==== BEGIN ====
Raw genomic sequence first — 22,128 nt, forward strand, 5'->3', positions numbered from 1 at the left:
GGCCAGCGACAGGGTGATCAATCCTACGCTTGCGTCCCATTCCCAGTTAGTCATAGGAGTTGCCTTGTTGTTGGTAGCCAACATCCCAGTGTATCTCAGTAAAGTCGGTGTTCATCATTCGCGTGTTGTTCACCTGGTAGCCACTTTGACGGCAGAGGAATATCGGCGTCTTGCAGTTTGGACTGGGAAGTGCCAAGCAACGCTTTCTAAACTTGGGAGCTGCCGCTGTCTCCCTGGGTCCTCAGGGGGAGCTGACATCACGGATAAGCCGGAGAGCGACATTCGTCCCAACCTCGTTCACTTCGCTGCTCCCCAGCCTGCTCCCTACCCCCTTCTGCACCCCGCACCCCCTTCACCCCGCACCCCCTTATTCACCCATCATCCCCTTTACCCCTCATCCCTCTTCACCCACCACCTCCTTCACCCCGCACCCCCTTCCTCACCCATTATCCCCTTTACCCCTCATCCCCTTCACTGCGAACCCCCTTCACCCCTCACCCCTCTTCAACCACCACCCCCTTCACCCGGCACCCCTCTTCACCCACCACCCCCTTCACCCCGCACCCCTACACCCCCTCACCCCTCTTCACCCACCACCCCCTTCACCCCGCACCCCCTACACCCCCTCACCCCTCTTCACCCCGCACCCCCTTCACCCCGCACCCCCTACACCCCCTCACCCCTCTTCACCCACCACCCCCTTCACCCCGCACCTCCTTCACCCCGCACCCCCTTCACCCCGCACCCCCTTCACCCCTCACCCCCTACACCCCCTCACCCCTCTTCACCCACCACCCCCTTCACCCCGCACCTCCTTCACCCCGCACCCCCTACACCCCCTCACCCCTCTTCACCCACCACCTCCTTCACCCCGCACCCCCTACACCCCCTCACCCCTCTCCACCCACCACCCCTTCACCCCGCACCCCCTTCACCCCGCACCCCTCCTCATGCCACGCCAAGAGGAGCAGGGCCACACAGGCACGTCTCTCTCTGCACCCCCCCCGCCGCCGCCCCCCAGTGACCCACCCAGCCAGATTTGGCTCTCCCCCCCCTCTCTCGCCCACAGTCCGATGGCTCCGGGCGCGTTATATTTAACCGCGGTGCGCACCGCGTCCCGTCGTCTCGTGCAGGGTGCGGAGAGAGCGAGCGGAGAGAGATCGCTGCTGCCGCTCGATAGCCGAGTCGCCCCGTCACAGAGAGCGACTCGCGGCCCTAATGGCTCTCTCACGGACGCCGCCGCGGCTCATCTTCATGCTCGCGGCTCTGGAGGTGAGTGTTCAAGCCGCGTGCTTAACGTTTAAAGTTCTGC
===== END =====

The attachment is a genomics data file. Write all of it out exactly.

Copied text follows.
Raw genomic sequence first — 22,128 nt, forward strand, 5'->3', positions numbered from 1 at the left:
GGCCAGCGACAGGGTGATCAATCCTACGCTTGCGTCCCATTCCCAGTTAGTCATAGGAGTTGCCTTGTTGTTGGTAGCCAACATCCCAGTGTATCTCAGTAAAGTCGGTGTTCATCATTCGCGTGTTGTTCACCTGGTAGCCACTTTGACGGCAGAGGAATATCGGCGTCTTGCAGTTTGGACTGGGAAGTGCCAAGCAACGCTTTCTAAACTTGGGAGCTGCCGCTGTCTCCCTGGGTCCTCAGGGGGAGCTGACATCACGGATAAGCCGGAGAGCGACATTCGTCCCAACCTCGTTCACTTCGCTGCTCCCCAGCCTGCTCCCTACCCCCTTCTGCACCCCGCACCCCCTTCACCCCGCACCCCCTTATTCACCCATCATCCCCTTTACCCCTCATCCCTCTTCACCCACCACCTCCTTCACCCCGCACCCCCTTCCTCACCCATTATCCCCTTTACCCCTCATCCCCTTCACTGCGAACCCCCTTCACCCCTCACCCCTCTTCAACCACCACCCCCTTCACCCGGCACCCCTCTTCACCCACCACCCCCTTCACCCCGCACCCCTACACCCCCTCACCCCTCTTCACCCACCACCCCCTTCACCCCGCACCCCCTACACCCCCTCACCCCTCTTCACCCCGCACCCCCTTCACCCCGCACCCCCTACACCCCCTCACCCCTCTTCACCCACCACCCCCTTCACCCCGCACCTCCTTCACCCCGCACCCCCTTCACCCCGCACCCCCTTCACCCCTCACCCCCTACACCCCCTCACCCCTCTTCACCCACCACCCCCTTCACCCCGCACCTCCTTCACCCCGCACCCCCTACACCCCCTCACCCCTCTTCACCCACCACCTCCTTCACCCCGCACCCCCTACACCCCCTCACCCCTCTCCACCCACCACCCCTTCACCCCGCACCCCCTTCACCCCGCACCCCTCCTCATGCCACGCCAAGAGGAGCAGGGCCACACAGGCACGTCTCTCTCTGCACCCCCCCCGCCGCCGCCCCCCAGTGACCCACCCAGCCAGATTTGGCTCTCCCCCCCCTCTCTCGCCCACAGTCCGATGGCTCCGGGCGCGTTATATTTAACCGCGGTGCGCACCGCGTCCCGTCGTCTCGTGCAGGGTGCGGAGAGAGCGAGCGGAGAGAGATCGCTGCTGCCGCTCGATAGCCGAGTCGCCCCGTCACAGAGAGCGACTCGCGGCCCTAATGGCTCTCTCACGGACGCCGCCGCGGCTCATCTTCATGCTCGCGGCTCTGGAGGTGAGTGTTCAAGCCGCGTGCTTAACGTTTAAAGTTCTGC